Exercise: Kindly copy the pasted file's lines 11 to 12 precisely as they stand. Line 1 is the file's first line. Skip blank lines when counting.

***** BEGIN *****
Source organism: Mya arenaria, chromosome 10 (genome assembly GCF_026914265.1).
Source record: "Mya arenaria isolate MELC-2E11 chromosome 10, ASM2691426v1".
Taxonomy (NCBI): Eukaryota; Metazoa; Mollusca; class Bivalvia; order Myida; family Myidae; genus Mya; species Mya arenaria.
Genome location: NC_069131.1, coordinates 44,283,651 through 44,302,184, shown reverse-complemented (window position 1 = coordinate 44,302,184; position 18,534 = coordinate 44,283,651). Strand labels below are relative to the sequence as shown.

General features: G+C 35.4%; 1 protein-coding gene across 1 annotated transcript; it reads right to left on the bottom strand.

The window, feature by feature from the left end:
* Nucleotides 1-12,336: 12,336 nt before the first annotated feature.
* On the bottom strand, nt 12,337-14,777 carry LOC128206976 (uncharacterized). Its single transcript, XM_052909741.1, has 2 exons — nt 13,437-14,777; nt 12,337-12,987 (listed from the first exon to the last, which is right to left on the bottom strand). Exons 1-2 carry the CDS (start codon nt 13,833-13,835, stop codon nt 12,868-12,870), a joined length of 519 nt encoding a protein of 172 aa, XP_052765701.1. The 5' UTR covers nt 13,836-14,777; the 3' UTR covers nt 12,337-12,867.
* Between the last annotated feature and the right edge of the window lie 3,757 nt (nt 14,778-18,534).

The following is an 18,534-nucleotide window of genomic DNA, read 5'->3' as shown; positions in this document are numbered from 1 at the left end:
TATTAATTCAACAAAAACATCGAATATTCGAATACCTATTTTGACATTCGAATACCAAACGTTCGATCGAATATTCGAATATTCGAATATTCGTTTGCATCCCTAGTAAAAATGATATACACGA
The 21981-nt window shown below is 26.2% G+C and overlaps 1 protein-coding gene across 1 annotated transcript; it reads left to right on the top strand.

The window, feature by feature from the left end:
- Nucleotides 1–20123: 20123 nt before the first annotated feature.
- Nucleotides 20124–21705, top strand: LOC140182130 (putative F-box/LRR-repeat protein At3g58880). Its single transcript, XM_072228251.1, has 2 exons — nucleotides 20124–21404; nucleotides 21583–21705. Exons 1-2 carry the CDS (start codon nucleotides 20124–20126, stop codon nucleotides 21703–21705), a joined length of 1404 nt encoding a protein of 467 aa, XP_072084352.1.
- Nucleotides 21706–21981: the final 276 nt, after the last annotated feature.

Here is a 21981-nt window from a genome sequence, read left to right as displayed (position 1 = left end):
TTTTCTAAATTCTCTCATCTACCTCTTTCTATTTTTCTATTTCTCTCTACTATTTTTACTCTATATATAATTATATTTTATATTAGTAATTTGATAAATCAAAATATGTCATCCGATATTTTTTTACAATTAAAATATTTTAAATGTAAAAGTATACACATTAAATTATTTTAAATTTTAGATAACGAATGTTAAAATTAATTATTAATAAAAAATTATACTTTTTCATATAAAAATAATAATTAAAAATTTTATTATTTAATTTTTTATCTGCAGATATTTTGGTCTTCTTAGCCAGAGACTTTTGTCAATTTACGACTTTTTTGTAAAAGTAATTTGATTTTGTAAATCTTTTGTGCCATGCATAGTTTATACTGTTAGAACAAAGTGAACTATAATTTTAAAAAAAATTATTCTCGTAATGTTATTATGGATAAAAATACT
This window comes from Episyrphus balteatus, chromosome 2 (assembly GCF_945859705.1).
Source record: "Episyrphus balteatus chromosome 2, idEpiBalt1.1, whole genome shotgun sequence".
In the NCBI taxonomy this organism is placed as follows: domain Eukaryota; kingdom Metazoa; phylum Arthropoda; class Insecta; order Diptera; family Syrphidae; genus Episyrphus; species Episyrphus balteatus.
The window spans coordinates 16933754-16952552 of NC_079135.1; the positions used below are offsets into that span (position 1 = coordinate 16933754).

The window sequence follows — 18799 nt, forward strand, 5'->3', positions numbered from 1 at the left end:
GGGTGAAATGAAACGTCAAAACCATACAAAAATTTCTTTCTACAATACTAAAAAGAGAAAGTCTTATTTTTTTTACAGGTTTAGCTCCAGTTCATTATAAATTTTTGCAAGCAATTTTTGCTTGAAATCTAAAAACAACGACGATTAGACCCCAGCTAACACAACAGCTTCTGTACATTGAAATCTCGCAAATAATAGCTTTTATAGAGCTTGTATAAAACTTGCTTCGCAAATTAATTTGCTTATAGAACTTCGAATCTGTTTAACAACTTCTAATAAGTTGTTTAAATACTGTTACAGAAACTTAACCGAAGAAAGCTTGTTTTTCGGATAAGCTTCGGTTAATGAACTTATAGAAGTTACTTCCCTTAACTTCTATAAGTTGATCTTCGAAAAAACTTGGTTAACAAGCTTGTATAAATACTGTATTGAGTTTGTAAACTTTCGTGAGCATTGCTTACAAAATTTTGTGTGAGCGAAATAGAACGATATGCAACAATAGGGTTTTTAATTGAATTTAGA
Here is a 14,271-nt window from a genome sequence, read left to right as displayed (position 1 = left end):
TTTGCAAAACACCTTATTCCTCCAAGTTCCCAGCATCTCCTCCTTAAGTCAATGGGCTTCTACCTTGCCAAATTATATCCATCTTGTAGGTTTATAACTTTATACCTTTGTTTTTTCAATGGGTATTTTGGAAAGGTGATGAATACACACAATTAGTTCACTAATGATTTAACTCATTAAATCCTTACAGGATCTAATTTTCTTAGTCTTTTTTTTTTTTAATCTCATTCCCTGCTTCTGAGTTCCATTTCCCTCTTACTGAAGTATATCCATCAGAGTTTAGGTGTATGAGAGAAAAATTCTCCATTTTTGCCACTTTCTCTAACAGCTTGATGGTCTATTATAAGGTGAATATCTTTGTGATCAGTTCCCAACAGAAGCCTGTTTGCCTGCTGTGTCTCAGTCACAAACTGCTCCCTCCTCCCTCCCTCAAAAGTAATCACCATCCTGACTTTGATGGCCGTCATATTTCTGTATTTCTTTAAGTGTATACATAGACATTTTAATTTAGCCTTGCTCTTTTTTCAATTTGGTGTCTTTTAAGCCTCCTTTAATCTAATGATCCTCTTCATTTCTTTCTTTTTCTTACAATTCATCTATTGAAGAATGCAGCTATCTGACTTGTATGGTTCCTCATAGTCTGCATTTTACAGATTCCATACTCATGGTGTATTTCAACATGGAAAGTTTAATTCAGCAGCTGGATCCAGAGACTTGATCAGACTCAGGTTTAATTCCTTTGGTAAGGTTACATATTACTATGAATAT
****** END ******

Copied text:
TATTAATTCAACAAAAACATCGAATATTCGAATACCTATTTTGACATTCGAATACCAAACGTTCGATCGAATATTCGAATATTCGAATATTCGTTTGCATCCCTAGTAAAAATGATATACACGA
The 21981-nt window shown below is 26.2% G+C and overlaps 1 protein-coding gene across 1 annotated transcript; it reads left to right on the top strand.